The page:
Written by: Vineeta Motiani
Steve Hayes has defined Acceptance and Commitment Therapy as:
- “ACT is a functional contextual therapy approach based on Relational Frame Theory which views human psychological problems dominantly as problems of psychological inflexibility fostered by cognitive fusion and experiential avoidance. In the context of a therapeutic relationship, ACT brings direct contingencies and indirect verbal processes to bear on the experiential establishment of greater psychological flexibility primarily through acceptance, defusion, establishment of a transcendent sense of self, contact with the present moment, values and building larger and larger patterns of committed action linked to those values.”
- “ Said more simply, ACT uses acceptance and mindfulness processes, commitment and behavior change processes to produce greater psychological flexibility. Acceptance and commitment therapy (ACT) is considered a “third wave” cognitive behavioral therapy (CBT), a new generation of psychological therapies developed to overcome potential limitations of traditional “second wave” CBT treatments (behavioral therapy is considered “first wave”). ACT extends and deviates from traditional CBT by emphasizing components of mindfulness, personal values, and committed action as key components of the psychotherapy.
ACT for major depressive disorder (MDD)
Experiential avoidance is considered the underpinning of psychological distress in ACT. ACT is grounded in relational frame theory (RFT), which suggests that processes such as avoidance and suppression are built into human language and cognition (Hayes, 2004). ACT challenges the Western assumption of “healthy normality” as the absence of distress; symptom reduction is not a primary goal of ACT. Rather, the ACT framework considers suffering a normal by-product of living that is tolerated in the pursuit of a meaningful life.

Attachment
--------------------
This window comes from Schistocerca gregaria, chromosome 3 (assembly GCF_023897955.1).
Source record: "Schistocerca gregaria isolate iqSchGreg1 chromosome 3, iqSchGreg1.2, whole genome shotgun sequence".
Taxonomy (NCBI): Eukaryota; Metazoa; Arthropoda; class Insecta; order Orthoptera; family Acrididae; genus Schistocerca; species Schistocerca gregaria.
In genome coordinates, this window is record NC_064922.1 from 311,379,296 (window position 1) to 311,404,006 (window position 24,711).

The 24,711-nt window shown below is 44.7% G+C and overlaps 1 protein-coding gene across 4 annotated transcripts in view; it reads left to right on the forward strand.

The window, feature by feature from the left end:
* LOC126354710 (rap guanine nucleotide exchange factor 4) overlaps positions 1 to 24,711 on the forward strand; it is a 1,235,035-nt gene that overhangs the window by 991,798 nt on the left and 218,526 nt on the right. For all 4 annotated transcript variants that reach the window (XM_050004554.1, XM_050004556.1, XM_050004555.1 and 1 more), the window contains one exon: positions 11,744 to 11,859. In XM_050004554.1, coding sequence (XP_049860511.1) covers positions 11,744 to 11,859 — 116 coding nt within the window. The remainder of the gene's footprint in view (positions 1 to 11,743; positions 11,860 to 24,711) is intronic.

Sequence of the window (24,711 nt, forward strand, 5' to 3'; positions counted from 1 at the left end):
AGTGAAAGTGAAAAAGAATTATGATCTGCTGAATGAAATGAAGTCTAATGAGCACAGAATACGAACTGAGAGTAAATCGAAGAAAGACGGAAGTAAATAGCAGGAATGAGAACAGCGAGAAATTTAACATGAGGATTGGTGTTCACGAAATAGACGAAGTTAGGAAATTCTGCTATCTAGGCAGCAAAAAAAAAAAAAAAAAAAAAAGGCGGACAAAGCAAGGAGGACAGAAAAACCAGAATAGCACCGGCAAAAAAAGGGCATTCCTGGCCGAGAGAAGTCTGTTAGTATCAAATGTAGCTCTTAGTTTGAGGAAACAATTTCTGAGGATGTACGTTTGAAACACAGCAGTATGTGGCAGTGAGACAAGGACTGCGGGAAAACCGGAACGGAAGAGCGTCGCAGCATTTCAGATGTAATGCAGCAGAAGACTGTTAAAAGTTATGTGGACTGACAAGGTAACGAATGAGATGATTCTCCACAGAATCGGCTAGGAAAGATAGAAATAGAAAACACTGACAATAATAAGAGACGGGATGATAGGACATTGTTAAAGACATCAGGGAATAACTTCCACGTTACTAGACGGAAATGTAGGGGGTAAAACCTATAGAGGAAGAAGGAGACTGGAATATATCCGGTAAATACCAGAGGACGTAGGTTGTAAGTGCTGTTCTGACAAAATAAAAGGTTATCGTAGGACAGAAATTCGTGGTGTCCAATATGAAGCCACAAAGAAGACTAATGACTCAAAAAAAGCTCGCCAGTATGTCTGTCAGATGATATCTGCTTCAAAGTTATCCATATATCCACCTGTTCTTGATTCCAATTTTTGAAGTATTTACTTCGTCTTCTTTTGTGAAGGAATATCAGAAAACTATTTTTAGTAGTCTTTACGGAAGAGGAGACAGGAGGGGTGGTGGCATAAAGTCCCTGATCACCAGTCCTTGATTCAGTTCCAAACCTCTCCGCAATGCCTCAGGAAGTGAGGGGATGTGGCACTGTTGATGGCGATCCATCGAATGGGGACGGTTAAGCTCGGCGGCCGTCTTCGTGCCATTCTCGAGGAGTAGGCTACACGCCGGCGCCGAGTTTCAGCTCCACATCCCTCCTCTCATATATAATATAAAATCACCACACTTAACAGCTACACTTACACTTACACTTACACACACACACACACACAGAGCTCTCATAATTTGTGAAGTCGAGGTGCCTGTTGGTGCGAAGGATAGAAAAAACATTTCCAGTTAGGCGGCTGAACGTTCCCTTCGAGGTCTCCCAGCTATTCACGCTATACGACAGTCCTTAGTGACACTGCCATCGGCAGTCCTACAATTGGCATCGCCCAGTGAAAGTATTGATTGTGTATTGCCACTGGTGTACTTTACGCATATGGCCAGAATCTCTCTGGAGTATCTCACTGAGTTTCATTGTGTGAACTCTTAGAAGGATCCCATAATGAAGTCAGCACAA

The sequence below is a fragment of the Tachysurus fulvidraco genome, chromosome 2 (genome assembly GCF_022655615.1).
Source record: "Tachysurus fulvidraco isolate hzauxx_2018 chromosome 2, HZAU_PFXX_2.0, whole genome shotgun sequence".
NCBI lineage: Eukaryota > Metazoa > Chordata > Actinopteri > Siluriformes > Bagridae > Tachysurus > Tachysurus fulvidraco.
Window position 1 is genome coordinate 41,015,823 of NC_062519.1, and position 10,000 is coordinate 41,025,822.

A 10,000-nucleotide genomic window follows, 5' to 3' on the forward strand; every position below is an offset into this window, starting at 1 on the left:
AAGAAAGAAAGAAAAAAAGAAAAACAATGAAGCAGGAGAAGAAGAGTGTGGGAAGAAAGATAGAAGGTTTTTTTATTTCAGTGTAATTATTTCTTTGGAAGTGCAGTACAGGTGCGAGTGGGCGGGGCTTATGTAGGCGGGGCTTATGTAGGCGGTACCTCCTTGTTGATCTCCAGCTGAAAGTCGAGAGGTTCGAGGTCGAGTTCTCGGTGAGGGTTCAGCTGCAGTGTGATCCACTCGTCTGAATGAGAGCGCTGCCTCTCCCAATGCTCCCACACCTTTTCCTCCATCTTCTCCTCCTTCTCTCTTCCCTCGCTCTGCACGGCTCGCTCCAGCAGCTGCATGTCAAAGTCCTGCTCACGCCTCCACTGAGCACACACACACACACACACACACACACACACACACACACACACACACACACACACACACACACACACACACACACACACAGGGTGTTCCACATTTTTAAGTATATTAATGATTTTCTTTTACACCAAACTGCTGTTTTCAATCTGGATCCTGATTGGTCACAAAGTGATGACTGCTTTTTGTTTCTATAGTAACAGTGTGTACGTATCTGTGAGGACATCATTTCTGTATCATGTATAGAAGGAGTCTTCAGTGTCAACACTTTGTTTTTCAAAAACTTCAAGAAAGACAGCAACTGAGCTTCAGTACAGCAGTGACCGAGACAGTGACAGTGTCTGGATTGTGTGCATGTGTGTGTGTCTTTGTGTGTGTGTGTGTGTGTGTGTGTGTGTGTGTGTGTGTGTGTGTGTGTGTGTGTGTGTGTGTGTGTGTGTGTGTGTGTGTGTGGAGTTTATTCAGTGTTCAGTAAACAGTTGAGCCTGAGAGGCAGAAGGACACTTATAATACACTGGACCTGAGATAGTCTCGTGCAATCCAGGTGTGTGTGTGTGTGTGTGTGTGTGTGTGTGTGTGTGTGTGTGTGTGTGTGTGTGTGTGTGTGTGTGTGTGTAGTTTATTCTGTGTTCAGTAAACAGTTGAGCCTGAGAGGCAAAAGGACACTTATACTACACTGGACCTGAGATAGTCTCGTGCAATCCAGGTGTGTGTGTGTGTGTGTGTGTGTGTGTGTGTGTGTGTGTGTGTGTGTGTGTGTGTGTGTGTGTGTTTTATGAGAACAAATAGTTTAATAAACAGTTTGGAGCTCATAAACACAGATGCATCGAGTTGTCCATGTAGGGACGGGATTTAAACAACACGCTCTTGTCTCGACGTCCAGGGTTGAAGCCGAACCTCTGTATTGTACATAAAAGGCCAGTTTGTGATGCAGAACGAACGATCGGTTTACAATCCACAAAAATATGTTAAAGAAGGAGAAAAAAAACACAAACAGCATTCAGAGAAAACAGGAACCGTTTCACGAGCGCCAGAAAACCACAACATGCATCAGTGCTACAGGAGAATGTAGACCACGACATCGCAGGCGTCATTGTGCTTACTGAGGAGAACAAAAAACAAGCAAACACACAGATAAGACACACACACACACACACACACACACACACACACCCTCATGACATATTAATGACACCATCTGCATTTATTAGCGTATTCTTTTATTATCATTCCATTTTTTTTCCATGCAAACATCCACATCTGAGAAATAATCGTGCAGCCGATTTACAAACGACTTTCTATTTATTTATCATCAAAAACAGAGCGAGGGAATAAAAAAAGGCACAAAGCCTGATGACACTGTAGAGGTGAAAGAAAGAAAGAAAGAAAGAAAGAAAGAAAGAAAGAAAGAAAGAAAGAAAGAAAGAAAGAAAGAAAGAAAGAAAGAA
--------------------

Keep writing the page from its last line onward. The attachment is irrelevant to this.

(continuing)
- Learn about mindfulness skills and practice exploring the usefulness and misconceptions about Mindfulness.
- Be introduced to willingness and acceptance as alternatives to experiential control.
- To expand the mindfulness exercises to the performance of daily activities.
- Clarify personal values and identify value-congruent goals
- To increase willingness to experience unwanted thoughts and feelings surrounding persistent committed action
The Essence of act - Psychological Flexibility
Psychological flexibility is contacting the present moment fully as a conscious, historical human being, and based on what the situation affords changing or persisting in behavior in the service of chosen values.
Accept: What is there to be experienced, fully and without defense, for what it is, not what it says it is. · Choose: Based upon your closely held values, choose what you would like to be about here.
Take Action: Engage in committed actions that embody your values, “inhaling” the distressing personal content as it appears.
Psychological Rigidity and Suffering
- Verbal and cognitive processes limit human ability to adapt to new conditions in important ways via experiential avoidance and fusion (cognitive entanglement).
- The range of behavioral actions are thus limited.
- Loss of contact with present consequences of actions.
- Inability to realize what is working and not working (what is most effective) and inability to change course.
- Continued fusing with analysis of difficulties coupled with avoidance of aversive conditions lead to further behavioral restrictions.